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Sampling and Samples written by Joanne Birchall from Rainbow ResearchUnless you are in the luxurious position of having access to everyone who forms your population, you will need to take some form of sample from which to glean information for Market Research purposes. In addition to accessibility, the method chosen will depend upon a variety of statistical and practical factors. You will want to ensure your sample size is sufficient for the purpose of the analysis you intend to perform, ensure your sample is representative of the population you are attempting to say something about, and of course you will need to take into account your affordability.
This section covers the following:
- Sampling methods
- Calculating a sample size
- Calculating a sampling error
In most surveys, access to the entire population is near on impossible, however, the results from a survey with a carefully selected sample will reflect extremely closely those that would have been obtained had the population provided the data.
Sampling therefore is a very important part of the Market Research process. If you have surveyed using an appropriate sampling technique, you can be confident that your results will be generalised to the population in question. If the sample were biased in any way, for example, if the selection technique gave older people more of a chance of selection than younger people, it would be inadvisable to make generalisations from the findings.
There are essentiality two types of sampling: probability and non-probability sampling.
Probability Sampling Methods
Probability or random sampling gives all members of the population a known chance of being selected for inclusion in the sample and this does not depend upon previous events in the selection process. In other words, the selection of individuals does not affect the chance of anyone else in the population being selected.
Many statistical techniques assume that a sample was selected on a random basis. There are four basic types of random sampling techniques:
1) Simple Random Sampling
This is the ideal choice as it is a ‘perfect’ random method. Using this method, individuals are randomly selected from a list of the population and every single individual has an equal chance of selection.
This method is ideal, but if it cannot be adopted, one of the following alternatives may be chosen if any shortfall in accuracy.
2) Systematic Sampling
Systematic sampling is a frequently used variant of simple random sampling. When performing systematic sampling, every kth element from the list is selected (this is referred to as the sample interval) from a randomly selected starting point. For example, if we have a listed population of 6000 members and wish to draw a sample of 2000, we would select every 30th (6000 divided by 200) person from the list. In practice, we would randomly select a number between 1 and 30 to act as our starting point.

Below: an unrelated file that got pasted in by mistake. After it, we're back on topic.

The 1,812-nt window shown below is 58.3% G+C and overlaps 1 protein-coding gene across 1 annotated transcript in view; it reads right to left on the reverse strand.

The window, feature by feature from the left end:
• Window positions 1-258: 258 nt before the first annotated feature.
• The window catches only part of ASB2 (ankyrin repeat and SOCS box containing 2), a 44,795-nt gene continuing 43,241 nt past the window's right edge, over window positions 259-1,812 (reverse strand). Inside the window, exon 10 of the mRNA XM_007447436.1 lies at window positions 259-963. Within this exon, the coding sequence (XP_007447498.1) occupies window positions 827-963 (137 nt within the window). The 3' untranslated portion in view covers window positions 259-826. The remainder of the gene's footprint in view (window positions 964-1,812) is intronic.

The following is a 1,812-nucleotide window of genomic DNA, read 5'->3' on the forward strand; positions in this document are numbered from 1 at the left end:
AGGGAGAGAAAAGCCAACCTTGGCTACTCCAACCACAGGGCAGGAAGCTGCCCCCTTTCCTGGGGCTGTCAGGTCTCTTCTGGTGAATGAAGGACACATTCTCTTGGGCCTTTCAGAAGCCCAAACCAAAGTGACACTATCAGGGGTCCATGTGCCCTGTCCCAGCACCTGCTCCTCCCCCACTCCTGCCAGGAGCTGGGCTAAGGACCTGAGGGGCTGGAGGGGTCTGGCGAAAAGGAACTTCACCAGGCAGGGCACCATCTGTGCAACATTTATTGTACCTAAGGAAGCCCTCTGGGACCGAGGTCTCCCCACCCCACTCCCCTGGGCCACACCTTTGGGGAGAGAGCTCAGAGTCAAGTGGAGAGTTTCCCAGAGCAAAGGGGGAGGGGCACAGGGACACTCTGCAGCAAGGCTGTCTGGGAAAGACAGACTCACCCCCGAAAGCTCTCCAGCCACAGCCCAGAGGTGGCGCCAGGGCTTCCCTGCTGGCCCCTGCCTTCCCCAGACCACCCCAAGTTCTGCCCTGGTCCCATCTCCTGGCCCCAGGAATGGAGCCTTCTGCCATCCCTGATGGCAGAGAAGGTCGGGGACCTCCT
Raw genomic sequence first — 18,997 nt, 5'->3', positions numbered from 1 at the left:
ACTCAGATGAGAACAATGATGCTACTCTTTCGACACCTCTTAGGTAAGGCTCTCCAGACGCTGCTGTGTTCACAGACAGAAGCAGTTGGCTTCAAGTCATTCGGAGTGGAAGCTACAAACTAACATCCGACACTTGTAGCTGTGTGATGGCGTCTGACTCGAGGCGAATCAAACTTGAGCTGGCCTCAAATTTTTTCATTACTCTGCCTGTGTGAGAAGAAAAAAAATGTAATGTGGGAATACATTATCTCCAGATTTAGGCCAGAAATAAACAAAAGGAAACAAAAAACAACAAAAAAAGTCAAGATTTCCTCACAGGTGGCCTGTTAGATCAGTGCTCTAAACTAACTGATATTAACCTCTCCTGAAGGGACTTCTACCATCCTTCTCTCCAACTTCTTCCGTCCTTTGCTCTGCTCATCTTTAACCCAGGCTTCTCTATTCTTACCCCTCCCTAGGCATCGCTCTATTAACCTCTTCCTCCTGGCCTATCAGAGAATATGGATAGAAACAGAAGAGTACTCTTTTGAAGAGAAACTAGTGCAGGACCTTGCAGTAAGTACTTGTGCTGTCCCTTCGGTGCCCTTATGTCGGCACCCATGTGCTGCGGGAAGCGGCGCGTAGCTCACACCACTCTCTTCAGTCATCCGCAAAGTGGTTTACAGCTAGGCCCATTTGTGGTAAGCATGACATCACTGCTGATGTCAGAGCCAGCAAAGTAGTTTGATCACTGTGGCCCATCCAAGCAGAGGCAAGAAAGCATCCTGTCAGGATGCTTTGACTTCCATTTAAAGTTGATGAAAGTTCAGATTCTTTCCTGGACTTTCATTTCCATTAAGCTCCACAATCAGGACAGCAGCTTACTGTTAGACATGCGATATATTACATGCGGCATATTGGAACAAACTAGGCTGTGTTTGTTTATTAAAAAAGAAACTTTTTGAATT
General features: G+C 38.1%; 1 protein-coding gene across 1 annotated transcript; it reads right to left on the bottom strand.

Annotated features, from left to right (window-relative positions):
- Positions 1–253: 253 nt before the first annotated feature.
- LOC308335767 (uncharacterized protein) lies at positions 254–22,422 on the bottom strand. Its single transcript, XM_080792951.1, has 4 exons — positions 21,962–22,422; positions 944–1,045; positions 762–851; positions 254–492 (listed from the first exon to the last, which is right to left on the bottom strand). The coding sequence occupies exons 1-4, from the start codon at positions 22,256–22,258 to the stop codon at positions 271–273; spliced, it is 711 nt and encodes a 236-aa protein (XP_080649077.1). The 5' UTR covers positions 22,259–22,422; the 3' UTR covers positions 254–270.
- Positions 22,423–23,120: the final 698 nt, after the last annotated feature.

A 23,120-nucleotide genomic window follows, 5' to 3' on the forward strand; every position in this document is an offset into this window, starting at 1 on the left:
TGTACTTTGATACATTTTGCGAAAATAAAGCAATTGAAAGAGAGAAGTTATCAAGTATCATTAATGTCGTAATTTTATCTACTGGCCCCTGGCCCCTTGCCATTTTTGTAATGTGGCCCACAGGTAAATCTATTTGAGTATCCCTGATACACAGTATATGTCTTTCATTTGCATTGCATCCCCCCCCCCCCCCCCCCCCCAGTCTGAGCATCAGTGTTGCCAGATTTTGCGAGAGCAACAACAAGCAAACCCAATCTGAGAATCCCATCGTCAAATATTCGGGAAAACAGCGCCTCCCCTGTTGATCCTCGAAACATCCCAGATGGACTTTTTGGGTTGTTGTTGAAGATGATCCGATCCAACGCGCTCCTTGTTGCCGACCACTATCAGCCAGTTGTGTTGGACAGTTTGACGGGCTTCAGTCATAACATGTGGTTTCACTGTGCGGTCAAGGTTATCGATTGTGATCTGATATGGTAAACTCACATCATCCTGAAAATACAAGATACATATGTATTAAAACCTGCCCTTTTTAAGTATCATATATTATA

The one potential problem with this method of sampling concerns the arrangement of elements in the list.? If the list is arranged in any kind of order e.g. if every 30th house is smaller than the others from which the sample is being recruited, there is a possibility that the sample produced could be seriously biased.
3) Stratified SamplingStratified sampling methods also come in two types – proportionate and disproportionate.
Stratified sampling is a variant on simple random and systematic methods and is used when there are a number of distinct subgroups, within each of which it is required that there is full representation. A stratified sample is constructed by classifying the population in sub-populations (or strata), base on some well-known characteristics of the population, such as age, gender or socio-economic status. The selection of elements is then made separately from within each strata, usually by random or systematic sampling methods.
In proportionate sampling, the strata sample sizes are made proportional to the strata population sizes.For example if the first strata is made up of males, then as there are around 50% of males in the UK population, the male strata will need to represent around 50% of the total sample.
In disproportionate methods, the strata are not sampled according to the population sizes, but higher proportions are selected from some groups and not others. This technique is typically used in a number of distinct situations:
The costs of collecting data may differ from subgroup to subgroup.
We might require more cases in some groups if estimations of populations values are likely to be harder to make i.e. the larger the sample size (up to certain limits), the more accurate any estimations are likely to be.
We expect different response rates from different groups of people. Therefore, the less co-operative groups might be ‘over-sampled’ to compensate.